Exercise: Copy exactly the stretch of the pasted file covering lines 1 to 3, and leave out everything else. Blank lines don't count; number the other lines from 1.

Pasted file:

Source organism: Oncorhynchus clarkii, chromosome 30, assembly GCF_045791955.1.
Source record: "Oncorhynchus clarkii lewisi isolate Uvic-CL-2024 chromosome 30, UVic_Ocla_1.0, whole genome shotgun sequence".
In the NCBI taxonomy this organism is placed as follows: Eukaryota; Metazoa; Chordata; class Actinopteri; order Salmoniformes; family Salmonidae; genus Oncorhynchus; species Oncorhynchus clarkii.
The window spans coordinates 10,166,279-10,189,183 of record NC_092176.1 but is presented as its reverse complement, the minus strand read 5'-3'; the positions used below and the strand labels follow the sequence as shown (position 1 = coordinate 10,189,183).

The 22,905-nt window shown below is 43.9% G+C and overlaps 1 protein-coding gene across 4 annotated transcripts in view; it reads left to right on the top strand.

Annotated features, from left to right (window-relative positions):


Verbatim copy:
Source organism: Oncorhynchus clarkii, chromosome 30, assembly GCF_045791955.1.
Source record: "Oncorhynchus clarkii lewisi isolate Uvic-CL-2024 chromosome 30, UVic_Ocla_1.0, whole genome shotgun sequence".
In the NCBI taxonomy this organism is placed as follows: Eukaryota; Metazoa; Chordata; class Actinopteri; order Salmoniformes; family Salmonidae; genus Oncorhynchus; species Oncorhynchus clarkii.